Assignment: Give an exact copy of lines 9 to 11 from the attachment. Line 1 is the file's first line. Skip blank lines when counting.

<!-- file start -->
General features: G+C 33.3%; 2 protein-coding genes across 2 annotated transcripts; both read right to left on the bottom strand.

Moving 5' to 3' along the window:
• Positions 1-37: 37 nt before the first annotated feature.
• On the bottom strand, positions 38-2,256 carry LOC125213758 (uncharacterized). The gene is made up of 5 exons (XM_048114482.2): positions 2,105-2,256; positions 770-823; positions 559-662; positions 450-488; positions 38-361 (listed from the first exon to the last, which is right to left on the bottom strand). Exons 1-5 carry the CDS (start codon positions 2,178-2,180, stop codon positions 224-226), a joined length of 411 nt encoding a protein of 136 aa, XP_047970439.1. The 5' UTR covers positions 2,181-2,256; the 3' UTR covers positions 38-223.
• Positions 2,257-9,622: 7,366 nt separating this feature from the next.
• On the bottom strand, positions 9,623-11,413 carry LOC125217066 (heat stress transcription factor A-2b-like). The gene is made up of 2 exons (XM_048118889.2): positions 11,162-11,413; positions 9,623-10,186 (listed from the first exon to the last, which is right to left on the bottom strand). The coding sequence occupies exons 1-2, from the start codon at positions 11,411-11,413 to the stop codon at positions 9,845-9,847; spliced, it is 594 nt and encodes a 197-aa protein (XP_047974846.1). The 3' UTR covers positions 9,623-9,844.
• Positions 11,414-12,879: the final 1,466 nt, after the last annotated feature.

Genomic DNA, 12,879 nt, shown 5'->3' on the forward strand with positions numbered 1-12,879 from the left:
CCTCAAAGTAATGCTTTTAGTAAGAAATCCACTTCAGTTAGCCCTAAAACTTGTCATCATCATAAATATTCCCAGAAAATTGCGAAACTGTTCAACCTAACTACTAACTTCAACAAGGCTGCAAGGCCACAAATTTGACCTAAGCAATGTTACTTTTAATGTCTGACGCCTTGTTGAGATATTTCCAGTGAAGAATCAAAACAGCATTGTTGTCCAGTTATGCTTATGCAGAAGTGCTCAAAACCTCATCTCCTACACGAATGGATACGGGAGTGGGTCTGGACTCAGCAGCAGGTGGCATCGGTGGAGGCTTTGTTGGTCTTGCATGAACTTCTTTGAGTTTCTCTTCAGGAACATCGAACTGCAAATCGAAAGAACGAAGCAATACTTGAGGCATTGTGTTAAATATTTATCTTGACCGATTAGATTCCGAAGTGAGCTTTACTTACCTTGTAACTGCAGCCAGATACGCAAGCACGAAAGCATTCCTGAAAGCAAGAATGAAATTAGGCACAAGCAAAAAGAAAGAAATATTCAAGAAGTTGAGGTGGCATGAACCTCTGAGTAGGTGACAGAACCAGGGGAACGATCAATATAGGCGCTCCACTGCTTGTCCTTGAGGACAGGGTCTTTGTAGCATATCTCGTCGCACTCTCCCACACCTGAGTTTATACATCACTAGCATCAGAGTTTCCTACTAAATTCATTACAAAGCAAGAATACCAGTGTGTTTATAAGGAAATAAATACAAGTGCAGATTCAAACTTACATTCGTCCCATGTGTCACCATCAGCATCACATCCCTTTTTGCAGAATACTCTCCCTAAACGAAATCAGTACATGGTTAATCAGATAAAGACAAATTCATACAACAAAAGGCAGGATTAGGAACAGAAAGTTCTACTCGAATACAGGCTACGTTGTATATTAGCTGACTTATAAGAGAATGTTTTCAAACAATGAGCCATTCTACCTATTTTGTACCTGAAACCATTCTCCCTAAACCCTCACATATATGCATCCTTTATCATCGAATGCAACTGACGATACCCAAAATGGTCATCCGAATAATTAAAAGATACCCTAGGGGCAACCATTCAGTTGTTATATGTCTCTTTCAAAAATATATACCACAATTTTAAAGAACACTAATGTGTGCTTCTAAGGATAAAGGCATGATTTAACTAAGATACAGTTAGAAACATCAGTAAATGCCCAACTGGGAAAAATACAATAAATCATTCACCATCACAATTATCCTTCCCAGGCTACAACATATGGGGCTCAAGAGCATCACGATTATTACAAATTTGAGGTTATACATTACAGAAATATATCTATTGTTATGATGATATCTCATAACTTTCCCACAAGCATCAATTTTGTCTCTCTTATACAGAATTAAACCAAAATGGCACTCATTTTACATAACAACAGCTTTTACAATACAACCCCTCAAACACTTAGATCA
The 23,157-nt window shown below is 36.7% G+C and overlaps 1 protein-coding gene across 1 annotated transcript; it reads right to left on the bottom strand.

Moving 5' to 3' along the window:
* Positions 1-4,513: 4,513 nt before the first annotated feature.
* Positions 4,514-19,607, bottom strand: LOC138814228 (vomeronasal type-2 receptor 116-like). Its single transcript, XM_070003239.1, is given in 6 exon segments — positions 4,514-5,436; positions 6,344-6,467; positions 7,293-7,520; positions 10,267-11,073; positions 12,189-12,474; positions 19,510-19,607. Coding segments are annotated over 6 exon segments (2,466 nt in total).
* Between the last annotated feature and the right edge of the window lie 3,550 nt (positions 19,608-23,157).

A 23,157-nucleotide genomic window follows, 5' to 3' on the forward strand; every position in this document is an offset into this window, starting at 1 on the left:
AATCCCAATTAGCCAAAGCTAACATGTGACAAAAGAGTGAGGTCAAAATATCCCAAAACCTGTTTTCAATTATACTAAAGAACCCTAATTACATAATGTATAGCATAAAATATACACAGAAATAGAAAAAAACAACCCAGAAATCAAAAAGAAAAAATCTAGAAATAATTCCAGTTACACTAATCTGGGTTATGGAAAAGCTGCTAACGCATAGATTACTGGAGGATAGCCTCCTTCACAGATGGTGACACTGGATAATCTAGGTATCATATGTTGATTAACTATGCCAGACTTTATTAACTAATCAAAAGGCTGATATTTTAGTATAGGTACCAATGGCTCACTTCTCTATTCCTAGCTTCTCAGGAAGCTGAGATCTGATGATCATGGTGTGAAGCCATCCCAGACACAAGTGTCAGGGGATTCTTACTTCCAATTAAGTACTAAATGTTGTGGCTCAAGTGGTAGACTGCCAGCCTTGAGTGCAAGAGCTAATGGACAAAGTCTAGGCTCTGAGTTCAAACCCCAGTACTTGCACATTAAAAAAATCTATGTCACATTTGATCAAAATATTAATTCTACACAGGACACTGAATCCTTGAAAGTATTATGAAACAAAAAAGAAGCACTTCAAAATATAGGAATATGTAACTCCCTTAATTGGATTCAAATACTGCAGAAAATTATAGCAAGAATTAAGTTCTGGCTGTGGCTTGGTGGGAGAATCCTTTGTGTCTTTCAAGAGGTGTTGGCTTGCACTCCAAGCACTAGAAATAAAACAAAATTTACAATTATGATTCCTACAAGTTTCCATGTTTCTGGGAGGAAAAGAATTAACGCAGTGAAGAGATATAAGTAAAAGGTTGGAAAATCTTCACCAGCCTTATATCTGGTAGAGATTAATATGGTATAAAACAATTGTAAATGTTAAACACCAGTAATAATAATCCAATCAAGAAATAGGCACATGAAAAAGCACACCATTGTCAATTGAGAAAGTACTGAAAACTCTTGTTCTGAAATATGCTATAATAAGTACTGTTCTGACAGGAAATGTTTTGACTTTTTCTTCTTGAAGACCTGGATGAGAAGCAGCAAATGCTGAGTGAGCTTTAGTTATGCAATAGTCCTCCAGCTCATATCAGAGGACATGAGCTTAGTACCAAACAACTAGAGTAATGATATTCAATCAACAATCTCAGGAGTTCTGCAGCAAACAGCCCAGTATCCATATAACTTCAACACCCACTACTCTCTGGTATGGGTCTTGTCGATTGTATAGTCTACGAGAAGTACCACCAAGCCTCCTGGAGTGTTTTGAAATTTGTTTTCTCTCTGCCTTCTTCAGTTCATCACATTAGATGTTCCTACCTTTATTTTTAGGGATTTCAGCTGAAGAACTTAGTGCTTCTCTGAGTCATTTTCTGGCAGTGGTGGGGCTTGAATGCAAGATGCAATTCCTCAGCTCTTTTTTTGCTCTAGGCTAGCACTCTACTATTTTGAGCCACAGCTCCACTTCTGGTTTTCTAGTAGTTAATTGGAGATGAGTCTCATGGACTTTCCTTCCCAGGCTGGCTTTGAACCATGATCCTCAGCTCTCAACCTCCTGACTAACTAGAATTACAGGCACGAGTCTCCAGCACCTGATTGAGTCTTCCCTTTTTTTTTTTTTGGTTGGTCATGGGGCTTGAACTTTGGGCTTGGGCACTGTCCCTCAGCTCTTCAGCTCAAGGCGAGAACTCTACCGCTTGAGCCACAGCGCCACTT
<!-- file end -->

CCTCAAAGTAATGCTTTTAGTAAGAAATCCACTTCAGTTAGCCCTAAAACTTGTCATCATCATAAATATTCCCAGAAAATTGCGAAACTGTTCAACCTAACTACTAACTTCAACAAGGCTGCAAGGCCACAAATTTGACCTAAGCAATGTTACTTTTAATGTCTGACGCCTTGTTGAGATATTTCCAGTGAAGAATCAAAACAGCATTGTTGTCCAGTTATGCTTATGCAGAAGTGCTCAAAACCTCATCTCCTACACGAATGGATACGGGAGTGGGTCTGGACTCAGCAGCAGGTGGCATCGGTGGAGGCTTTGTTGGTCTTGCATGAACTTCTTTGAGTTTCTCTTCAGGAACATCGAACTGCAAATCGAAAGAACGAAGCAATACTTGAGGCATTGTGTTAAATATTTATCTTGACCGATTAGATTCCGAAGTGAGCTTTACTTACCTTGTAACTGCAGCCAGATACGCAAGCACGAAAGCATTCCTGAAAGCAAGAATGAAATTAGGCACAAGCAAAAAGAAAGAAATATTCAAGAAGTTGAGGTGGCATGAACCTCTGAGTAGGTGACAGAACCAGGGGAACGATCAATATAGGCGCTCCACTGCTTGTCCTTGAGGACAGGGTCTTTGTAGCATATCTCGTCGCACTCTCCCACACCTGAGTTTATACATCACTAGCATCAGAGTTTCCTACTAAATTCATTACAAAGCAAGAATACCAGTGTGTTTATAAGGAAATAAATACAAGTGCAGATTCAAACTTACATTCGTCCCATGTGTCACCATCAGCATCACATCCCTTTTTGCAGAATACTCTCCCTAAACGAAATCAGTACATGGTTAATCAGATAAAGACAAATTCATACAACAAAAGGCAGGATTAGGAACAGAAAGTTCTACTCGAATACAGGCTACGTTGTATATTAGCTGACTTATAAGAGAATGTTTTCAAACAATGAGCCATTCTACCTATTTTGTACCTGAAACCATTCTCCCTAAACCCTCACATATATGCATCCTTTATCATCGAATGCAACTGACGATACCCAAAATGGTCATCCGAATAATTAAAAGATACCCTAGGGGCAACCATTCAGTTGTTATATGTCTCTTTCAAAAATATATACCACAATTTTAAAGAACACTAATGTGTGCTTCTAAGGATAAAGGCATGATTTAACTAAGATACAGTTAGAAACATCAGTAAATGCCCAACTGGGAAAAATACAATAAATCATTCACCATCACAATTATCCTTCCCAGGCTACAACATATGGGGCTCAAGAGCATCACGATTATTACAAATTTGAGGTTATACATTACAGAAATATATCTATTGTTATGATGATATCTCATAACTTTCCCACAAGCATCAATTTTGTCTCTCTTATACAGAATTAAACCAAAATGGCACTCATTTTACATAACAACAGCTTTTACAATACAACCCCTCAAACACTTAGATCA
The 23,157-nt window shown below is 36.7% G+C and overlaps 1 protein-coding gene across 1 annotated transcript; it reads right to left on the bottom strand.

Moving 5' to 3' along the window: